Part of what’s going on is that these programs often favor big, incumbent Internet Service Providers in their design, and create significant hoops and hurdles for the small, locally-driven solutions that are often the only way forward for Tribal communities. These hoops and hurdles are nuanced, and we hope to explore several different angles to this issue throughout this blog. But I’ll start here with one that seems to run through the heart of the problem: lack of resources.
Federal grant and loan applications are not easy. The application guide for the Department of Agriculture’s ReConnect program is 238 pages of terms and conditions, eligibility requirements (for applicants, for projects, for service areas), federal requirements, financial history documentation, licenses and agreements, and much more. Applications have to include a legal opinion, analysis from a professional engineer, years of financial audits, network designs, business plans and revenues, and competitive analysis of the market, just to list a small sample. Applicants are required to provide information held to a higher standard of granularity than we ask the Federal Communications Commission to provide to the American people, such as a premise-level description of entities served by a network and an account of specific competitors and their service tiers in a specific community.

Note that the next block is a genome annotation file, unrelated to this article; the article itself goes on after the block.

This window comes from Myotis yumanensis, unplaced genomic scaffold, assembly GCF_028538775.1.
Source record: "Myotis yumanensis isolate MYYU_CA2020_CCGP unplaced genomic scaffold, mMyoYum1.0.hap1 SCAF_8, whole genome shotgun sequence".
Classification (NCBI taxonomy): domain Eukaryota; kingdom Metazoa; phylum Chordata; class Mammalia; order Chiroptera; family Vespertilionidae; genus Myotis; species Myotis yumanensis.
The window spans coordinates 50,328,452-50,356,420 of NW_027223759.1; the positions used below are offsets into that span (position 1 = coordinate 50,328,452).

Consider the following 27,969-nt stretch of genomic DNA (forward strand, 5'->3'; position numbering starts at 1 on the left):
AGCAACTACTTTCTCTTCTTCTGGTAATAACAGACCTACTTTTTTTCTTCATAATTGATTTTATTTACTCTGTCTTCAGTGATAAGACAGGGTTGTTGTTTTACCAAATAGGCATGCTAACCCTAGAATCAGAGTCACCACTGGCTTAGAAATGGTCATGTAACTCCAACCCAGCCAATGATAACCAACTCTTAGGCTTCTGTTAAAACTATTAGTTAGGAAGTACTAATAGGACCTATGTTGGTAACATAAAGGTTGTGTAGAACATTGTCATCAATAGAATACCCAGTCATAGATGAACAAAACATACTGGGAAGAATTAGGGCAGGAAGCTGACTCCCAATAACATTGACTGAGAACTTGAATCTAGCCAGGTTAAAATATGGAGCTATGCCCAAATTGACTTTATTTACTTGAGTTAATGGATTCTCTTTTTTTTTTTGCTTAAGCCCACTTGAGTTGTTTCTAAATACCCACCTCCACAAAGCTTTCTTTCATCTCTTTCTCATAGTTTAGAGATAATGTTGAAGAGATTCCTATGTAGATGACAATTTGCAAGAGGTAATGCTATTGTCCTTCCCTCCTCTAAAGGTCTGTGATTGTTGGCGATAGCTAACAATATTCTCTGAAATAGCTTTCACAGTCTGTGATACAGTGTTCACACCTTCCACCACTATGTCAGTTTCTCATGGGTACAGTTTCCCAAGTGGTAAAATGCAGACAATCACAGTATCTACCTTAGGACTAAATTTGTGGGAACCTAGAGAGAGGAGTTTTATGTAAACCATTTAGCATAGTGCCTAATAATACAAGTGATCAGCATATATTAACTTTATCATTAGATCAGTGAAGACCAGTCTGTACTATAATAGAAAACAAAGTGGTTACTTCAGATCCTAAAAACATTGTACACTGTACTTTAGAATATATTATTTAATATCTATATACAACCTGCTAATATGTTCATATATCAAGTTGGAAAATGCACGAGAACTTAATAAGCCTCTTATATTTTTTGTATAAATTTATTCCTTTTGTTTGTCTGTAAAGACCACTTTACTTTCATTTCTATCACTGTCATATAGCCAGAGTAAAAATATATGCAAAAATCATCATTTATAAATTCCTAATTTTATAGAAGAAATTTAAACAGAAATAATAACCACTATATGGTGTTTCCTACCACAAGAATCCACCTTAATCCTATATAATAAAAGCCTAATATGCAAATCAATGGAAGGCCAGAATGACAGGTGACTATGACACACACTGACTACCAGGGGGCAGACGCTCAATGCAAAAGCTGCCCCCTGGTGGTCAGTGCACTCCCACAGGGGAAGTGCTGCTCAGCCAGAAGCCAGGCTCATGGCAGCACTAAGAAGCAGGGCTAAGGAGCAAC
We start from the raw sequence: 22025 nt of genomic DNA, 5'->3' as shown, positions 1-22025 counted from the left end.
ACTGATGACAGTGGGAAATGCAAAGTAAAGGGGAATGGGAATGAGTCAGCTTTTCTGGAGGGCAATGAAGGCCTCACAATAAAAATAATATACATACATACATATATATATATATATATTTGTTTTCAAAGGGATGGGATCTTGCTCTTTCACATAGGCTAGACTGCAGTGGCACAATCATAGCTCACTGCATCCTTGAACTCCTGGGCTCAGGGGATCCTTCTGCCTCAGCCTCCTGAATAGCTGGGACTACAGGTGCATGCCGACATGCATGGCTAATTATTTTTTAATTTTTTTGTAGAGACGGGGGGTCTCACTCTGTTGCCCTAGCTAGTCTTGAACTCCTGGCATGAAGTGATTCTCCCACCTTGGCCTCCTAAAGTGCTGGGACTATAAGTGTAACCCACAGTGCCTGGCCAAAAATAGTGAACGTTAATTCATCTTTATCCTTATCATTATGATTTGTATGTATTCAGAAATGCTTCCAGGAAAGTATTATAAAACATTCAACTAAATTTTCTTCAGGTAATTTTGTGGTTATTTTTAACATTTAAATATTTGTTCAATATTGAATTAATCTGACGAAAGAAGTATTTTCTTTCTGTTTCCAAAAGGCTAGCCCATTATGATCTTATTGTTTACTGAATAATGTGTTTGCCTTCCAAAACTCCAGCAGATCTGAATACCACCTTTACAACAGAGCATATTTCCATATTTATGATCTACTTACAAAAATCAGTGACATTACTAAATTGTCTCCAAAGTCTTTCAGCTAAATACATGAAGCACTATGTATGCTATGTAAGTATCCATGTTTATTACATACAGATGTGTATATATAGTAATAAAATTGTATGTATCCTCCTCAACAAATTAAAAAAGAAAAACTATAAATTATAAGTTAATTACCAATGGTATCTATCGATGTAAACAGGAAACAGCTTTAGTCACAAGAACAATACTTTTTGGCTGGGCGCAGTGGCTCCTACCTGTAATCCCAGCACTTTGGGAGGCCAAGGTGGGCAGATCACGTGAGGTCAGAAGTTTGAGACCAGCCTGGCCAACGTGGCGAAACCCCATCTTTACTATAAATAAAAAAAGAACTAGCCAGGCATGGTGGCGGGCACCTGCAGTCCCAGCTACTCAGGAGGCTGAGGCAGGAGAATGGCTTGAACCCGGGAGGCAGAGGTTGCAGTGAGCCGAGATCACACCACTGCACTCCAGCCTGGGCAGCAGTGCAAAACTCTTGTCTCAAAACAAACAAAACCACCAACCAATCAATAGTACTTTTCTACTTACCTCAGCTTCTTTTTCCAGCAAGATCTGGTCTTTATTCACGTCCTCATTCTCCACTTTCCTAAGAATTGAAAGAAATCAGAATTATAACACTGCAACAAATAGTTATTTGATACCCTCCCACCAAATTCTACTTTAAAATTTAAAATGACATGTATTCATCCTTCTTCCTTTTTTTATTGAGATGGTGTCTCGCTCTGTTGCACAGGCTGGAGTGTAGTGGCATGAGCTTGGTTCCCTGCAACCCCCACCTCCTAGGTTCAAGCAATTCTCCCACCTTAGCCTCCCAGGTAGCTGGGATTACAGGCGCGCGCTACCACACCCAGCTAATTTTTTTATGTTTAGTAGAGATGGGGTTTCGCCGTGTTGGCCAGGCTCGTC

There needs to be a streamlined version that makes it easier for communities to comply with the general expectations of funding agencies using available expertise and resources. Otherwise such policies become pointless if the people they’re meant to benefit are not able to apply in the first place.